Winemaker Sebastián Labbé
Wave Series winemaker Sebastián Labbé is passionate about two things in life: winemaking and surfing, so combining these two elements for him was a dream come true.
“My passion for wave riding started when I was 10. I started windsurfing in Chile very young thanks my parents’ influence. Four years later I began surfing, first in Chile, then in Wellington, New Zealand, where I lived for several years.”
“Just like winemaking, surfing has been my way to connect with nature. Being surrounded by a fluid element teaches you humility, to take care of the natural resources, and to enjoy the ride of life. In front of the immensity of the oceans, we are all just human. It inspires me and reminds me of simple things in life.”
Leyda Valley Vineyards
Climate: The Leyda Valley has a cool climate that is strongly influenced by the Pacific Ocean. The region has around 1150 GDD (Growing Degree Days), with the ocean helping to provide our sites with very stable growing conditions. The cooling coastal breezes have the ideal effect on temperature in the vineyard, keeping thermic oscillation ranges between 12-14° C (53º- 57ºF) during growing season.
Soil Origin: The coastal ranges of Chile emerged nearly 195 million years ago. These granite soils were developed “in situ” by the erosion of winds and water over a very long period of time. The strong oceanic forces and unique maritime climate have shaped the soft and gentle slopes along the coastline. Complex layers of alluvial terraces, granite alterates and clay formed ideal soils for cool climate viticulture.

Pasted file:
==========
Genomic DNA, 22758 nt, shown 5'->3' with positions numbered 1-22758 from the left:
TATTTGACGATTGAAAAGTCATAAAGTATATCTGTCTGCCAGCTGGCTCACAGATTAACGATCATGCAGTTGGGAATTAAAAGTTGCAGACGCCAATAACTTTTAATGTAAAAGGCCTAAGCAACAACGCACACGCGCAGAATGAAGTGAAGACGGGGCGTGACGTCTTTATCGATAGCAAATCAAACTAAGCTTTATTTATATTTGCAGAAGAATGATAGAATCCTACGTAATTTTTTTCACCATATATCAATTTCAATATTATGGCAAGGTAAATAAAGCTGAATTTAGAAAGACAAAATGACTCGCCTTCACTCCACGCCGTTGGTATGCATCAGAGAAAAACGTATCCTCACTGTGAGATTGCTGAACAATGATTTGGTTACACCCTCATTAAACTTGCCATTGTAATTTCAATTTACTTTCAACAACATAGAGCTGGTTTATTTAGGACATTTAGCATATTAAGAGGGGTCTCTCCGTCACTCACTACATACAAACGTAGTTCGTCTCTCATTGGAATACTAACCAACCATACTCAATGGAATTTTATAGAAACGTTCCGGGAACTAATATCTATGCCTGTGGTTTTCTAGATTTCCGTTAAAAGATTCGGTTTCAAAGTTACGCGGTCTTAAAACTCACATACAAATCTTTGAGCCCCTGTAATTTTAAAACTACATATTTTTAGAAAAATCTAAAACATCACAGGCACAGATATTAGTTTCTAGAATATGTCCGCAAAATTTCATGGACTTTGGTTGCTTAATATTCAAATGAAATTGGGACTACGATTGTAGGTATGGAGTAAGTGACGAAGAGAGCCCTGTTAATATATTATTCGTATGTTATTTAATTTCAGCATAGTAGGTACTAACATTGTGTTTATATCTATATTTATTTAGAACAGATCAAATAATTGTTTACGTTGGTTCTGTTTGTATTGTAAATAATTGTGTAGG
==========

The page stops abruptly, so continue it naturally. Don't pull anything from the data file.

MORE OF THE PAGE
Ocean Distance: Vineyards are planted in the range of 6-8 km (3-4 mi) from the Pacific Ocean. This proximity allows for different climatic exposures in the vineyards, resulting in varying ripening levels and aromatic profiles in the grapes. The soft slopes allow the sea breeze to have a cooling effect on the vineyards, perfecting the ripening process in the grapes. The cooling effect of the Pacific Ocean is thanks to the Humboldt Current that begins in the icy waters near Antarctica. The current flows up the western coast of South America and when coming up against the warm Chilean inland temperatures, creates clouds and fog cover allowing the vines to ripen to perfection.